Those hands have dragged thousands of clothes across washboards, carried millions of gallons of water back when she had a well and dug up tons of earth in her garden. Her hands have shaken the hands of thousands of people long since dead. Her hands have cradled hundreds of infants, the daughters of daughters of daughters she saw born. Her hands have planted trees in her orchard that have flowered, fruited, and fallen countless times. I feel like when you see her hands, you can see all of what they’ve done. Her hands have got to be magical.

She has lived through world wars, many presidencies, and everything from the depression to the dotcom bubble. She has lived through the dawning of the industrial revolution, to the atomic era, to the rise of the information age. She lived before the space race and the cold war. She was here before computers, the internet, social media, and cell phones.

Where was she during all of this? She was here. Right here through it all. In this tiny town, this small forgotten corner of the world. I can’t imagine being anywhere for that long. She has lived here through countless seasons. Forests have been logged, planted, and grown. Homes have been built, abandoned, dilapidated, and finally collapsed. Whole families have settled in, and passed through generations. And through it all she has been here casually staring through it all with that uncanny smirk of hers. I can’t even imagine really knowing a place as well as she must know this place. This tiny hole in the wall town she calls and has called for such a long time, her home.

Just about everyone- and most things in general, including the inanimate- that were alive back when she was born has long since disappeared. I can’t imagine how different it must have been back then. Mrs. Jenkins lives in a suburban community now, but she tells me this was a farm field years ago, and that she claims it was a forest fifty years before that. And all of this she can remember, as she says, like “It was only yesterday.”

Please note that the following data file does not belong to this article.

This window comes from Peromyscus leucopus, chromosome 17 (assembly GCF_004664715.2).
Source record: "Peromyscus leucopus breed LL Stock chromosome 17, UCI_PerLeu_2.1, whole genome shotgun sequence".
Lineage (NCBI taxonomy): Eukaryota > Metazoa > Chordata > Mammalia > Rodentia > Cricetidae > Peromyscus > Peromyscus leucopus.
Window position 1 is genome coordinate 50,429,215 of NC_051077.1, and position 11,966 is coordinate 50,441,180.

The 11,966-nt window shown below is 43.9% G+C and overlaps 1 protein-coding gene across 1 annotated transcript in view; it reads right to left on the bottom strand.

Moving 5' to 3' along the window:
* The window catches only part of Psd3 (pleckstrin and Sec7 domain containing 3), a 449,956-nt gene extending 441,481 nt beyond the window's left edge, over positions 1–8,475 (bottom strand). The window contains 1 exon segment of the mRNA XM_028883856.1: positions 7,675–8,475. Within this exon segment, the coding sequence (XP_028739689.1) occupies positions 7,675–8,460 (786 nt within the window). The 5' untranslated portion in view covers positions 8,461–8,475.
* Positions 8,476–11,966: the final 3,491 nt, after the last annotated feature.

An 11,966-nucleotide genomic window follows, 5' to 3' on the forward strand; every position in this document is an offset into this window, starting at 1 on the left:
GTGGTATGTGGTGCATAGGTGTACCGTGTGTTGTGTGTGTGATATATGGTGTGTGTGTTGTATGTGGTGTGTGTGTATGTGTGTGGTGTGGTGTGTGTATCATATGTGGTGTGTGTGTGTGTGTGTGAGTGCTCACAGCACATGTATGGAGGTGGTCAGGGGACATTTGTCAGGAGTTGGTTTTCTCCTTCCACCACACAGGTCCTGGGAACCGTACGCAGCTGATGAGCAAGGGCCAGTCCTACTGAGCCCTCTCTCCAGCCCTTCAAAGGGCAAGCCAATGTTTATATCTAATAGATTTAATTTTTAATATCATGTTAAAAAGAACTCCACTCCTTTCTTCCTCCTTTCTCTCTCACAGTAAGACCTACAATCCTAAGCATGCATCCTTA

I wonder if she dreams of that world, that world that doesn’t exist anymore. Does she dream of herself as a young girl playing in that forest that has long since been forgotten by everyone but her, because no one but her has been around long enough to remember it? And once she’s dead, no one will ever be able to dream of that newly, indeed, forgotten place ever again.

I often wonder if this makes her lonely. It’s like she’s an alien from another planet that she can never return to. She’s from a world filled with people, places, and things, that just don’t exist anymore in the world she currently is in.

But she never seems lonely, or sad, or depressed. In fact, she never looks like anything other than utterly content.

When I first met her, I thought that it was because she was just so abstracted from the world, because she was just retired from it all. Like she already had one foot in the grave and was just willfully waiting out the remaining years of her life, ready to die. In truth I think she feels more alive than any of us, I guess because her minds so spread out through the ages.

She is abstracted, but not because she’s “given up,” or has “retired” from the world. I think it’s because so little of herself is here, as in, the present moment. I think she’s left bits and pieces of herself behind in memories like she’s been leaving a trail of breadcrumbs through time as it passed her by. So she’s not really fully here anymore, a little bit of her will always be “back when,” and “before” this or that. A little bit of herself is always dreaming of a world that no longer exists, a world forgotten by everyone but herself.

I think that when you see Mrs. Jenkins, it is as if you know the entirety of the passing of time itself, and with all of its fullness. As if you can see a tangible piece of history. She is the past.